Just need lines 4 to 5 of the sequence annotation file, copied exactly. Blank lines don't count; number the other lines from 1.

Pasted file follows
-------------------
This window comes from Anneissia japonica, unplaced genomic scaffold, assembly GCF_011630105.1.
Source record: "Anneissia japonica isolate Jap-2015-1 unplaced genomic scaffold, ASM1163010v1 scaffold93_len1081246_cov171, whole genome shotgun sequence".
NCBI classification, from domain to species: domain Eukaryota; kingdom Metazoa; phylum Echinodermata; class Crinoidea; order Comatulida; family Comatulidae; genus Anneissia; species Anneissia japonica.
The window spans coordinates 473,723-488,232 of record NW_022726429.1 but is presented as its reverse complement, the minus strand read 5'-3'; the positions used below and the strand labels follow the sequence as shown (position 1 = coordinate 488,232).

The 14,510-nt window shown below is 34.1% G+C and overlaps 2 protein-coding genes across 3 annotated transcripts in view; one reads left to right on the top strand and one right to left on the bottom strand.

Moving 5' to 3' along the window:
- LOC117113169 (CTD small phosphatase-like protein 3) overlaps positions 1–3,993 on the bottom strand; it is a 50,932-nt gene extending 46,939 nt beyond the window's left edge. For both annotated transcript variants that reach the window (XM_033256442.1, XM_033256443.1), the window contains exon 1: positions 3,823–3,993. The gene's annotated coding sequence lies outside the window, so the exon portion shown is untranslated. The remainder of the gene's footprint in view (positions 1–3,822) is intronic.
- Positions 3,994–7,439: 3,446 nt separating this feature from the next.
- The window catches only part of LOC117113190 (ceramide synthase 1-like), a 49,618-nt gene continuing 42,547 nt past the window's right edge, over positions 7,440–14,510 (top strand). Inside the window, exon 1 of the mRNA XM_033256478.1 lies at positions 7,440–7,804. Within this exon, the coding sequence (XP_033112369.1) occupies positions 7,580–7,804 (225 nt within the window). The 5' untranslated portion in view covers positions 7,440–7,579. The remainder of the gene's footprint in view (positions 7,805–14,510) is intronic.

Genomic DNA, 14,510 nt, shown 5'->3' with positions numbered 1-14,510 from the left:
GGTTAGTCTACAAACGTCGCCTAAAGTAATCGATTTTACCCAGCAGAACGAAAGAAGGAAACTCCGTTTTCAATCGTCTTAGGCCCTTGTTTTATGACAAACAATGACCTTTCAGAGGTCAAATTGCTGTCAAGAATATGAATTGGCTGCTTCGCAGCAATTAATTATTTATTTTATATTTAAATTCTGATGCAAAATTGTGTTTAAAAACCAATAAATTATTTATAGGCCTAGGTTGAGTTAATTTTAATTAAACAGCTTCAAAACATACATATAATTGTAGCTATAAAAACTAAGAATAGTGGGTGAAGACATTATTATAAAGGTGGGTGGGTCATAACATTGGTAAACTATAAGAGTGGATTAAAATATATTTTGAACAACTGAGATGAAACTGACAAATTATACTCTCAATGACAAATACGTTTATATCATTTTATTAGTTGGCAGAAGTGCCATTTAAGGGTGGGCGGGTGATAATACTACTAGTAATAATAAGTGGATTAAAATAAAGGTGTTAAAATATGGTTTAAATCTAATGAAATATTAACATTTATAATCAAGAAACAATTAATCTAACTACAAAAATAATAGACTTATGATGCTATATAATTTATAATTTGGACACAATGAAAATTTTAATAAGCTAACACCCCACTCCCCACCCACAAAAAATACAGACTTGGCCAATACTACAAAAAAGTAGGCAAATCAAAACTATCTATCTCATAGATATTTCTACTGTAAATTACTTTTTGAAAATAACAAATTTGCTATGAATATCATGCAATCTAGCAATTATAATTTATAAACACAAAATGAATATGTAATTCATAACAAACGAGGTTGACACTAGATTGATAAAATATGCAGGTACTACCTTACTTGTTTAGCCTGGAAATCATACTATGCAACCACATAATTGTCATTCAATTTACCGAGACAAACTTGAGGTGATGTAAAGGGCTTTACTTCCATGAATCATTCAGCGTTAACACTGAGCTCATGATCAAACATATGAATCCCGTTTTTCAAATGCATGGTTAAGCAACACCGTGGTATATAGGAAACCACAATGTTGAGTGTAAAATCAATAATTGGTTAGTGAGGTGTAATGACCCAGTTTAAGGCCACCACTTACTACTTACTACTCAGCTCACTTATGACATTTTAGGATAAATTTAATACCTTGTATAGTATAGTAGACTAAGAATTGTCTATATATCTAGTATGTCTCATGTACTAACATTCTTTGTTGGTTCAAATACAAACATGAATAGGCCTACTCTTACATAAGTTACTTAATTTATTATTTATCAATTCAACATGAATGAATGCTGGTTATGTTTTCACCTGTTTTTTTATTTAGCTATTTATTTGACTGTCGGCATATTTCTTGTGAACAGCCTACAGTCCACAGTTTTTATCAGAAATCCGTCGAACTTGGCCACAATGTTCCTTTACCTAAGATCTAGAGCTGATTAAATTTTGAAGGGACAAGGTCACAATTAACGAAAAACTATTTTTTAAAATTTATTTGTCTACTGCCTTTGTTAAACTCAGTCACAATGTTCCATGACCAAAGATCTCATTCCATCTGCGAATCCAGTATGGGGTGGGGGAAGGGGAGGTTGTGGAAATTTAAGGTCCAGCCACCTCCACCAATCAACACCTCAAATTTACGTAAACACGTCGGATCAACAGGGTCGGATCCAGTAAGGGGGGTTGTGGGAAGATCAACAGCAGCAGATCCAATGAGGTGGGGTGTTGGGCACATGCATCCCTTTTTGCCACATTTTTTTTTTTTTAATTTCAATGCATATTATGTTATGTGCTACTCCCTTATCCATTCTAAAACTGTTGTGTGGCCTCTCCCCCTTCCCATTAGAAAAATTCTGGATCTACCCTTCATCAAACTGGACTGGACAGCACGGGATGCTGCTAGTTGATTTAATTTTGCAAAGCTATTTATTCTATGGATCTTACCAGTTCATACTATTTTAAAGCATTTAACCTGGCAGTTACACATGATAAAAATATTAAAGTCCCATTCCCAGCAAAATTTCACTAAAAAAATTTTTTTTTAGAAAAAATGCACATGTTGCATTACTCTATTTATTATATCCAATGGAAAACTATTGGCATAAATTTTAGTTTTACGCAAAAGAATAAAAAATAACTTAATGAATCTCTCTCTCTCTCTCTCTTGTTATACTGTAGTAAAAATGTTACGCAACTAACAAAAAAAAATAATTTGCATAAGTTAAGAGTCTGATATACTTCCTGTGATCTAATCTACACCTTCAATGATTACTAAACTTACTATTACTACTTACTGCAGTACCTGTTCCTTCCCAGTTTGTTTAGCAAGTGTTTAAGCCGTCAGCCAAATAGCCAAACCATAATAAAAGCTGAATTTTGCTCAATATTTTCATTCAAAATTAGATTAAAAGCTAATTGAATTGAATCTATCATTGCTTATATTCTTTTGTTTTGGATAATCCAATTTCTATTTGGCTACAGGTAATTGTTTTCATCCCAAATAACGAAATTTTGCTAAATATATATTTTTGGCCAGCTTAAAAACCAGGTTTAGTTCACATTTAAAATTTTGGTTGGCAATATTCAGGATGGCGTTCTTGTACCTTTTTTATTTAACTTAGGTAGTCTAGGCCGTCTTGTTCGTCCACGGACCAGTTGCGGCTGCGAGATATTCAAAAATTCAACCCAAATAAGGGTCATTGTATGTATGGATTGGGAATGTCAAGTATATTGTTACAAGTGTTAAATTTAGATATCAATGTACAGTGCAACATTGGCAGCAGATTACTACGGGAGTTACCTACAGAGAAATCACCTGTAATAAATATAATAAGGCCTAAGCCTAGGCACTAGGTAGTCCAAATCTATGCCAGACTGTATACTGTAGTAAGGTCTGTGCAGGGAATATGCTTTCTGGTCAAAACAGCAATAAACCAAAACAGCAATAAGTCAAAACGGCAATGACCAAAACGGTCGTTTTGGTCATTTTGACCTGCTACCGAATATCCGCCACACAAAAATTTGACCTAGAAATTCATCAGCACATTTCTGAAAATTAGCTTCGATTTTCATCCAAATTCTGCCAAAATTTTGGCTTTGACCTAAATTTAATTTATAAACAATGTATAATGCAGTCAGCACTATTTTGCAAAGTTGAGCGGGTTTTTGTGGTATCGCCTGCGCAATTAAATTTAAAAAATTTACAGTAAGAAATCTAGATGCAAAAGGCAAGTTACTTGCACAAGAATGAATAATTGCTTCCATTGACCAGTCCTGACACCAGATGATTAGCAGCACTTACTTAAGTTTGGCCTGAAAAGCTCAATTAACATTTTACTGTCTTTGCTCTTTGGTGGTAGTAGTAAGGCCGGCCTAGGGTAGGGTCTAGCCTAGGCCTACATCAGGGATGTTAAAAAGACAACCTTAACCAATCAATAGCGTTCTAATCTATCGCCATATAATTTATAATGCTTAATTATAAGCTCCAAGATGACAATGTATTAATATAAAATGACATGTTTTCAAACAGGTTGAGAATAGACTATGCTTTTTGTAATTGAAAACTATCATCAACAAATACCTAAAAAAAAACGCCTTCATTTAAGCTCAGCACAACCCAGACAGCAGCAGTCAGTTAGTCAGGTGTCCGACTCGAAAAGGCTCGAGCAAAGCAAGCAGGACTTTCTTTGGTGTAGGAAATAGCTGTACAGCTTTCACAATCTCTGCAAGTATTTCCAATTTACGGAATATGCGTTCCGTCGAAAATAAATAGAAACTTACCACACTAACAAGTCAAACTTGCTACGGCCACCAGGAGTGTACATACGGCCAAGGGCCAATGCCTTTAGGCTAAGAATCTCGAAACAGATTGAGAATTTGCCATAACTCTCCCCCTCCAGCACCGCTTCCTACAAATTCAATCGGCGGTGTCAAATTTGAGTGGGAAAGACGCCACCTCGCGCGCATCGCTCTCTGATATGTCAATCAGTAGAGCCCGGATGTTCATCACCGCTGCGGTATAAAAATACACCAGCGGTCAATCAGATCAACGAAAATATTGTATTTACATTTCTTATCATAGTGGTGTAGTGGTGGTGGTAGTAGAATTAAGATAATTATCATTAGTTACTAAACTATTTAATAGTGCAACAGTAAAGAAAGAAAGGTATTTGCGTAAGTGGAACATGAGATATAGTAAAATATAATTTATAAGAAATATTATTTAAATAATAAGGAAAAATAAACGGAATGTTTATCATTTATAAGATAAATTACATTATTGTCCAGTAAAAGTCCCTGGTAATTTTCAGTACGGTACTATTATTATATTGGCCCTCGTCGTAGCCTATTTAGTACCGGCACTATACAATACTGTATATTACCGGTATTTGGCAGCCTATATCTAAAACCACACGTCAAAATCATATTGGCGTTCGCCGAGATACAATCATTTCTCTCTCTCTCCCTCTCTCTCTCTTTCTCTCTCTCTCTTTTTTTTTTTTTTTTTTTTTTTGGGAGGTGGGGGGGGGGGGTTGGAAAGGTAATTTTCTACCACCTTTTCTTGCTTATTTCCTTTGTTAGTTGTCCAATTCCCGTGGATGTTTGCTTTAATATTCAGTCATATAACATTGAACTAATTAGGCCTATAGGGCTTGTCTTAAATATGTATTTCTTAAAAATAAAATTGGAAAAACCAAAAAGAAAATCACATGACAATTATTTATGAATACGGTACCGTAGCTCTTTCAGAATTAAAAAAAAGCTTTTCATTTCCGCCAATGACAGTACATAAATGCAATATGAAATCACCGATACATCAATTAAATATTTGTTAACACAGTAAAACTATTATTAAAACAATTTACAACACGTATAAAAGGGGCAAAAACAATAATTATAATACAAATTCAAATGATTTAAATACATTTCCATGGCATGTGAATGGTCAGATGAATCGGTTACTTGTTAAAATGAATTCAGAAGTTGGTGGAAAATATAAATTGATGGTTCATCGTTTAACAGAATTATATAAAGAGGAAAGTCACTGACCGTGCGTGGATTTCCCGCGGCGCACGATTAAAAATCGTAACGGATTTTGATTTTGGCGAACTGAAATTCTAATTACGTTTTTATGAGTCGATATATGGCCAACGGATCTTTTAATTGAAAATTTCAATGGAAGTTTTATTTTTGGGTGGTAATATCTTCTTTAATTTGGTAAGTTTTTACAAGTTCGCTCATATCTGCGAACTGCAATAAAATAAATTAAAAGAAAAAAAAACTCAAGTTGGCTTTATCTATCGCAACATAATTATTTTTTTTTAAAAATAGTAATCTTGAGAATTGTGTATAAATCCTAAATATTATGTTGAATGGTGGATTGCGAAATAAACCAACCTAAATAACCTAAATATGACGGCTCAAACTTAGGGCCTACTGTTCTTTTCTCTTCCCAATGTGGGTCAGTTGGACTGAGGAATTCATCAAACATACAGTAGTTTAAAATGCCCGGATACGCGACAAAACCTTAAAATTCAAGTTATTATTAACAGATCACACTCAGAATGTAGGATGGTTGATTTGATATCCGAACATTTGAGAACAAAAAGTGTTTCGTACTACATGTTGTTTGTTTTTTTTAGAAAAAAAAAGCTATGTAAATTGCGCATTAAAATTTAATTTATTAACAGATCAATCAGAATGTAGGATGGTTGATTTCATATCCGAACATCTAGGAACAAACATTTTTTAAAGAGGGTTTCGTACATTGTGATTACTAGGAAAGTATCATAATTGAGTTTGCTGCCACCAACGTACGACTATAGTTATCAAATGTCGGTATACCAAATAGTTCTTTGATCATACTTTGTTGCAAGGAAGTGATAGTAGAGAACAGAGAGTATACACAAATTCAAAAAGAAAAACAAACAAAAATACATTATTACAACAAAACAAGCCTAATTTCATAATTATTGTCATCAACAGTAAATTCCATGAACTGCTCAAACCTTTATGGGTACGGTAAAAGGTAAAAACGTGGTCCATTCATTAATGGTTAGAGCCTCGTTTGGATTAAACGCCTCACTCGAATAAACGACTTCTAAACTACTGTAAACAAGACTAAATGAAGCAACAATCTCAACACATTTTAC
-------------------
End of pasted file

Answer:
The window spans coordinates 473,723-488,232 of record NW_022726429.1 but is presented as its reverse complement, the minus strand read 5'-3'; the positions used below and the strand labels follow the sequence as shown (position 1 = coordinate 488,232).

The 14,510-nt window shown below is 34.1% G+C and overlaps 2 protein-coding genes across 3 annotated transcripts in view; one reads left to right on the top strand and one right to left on the bottom strand.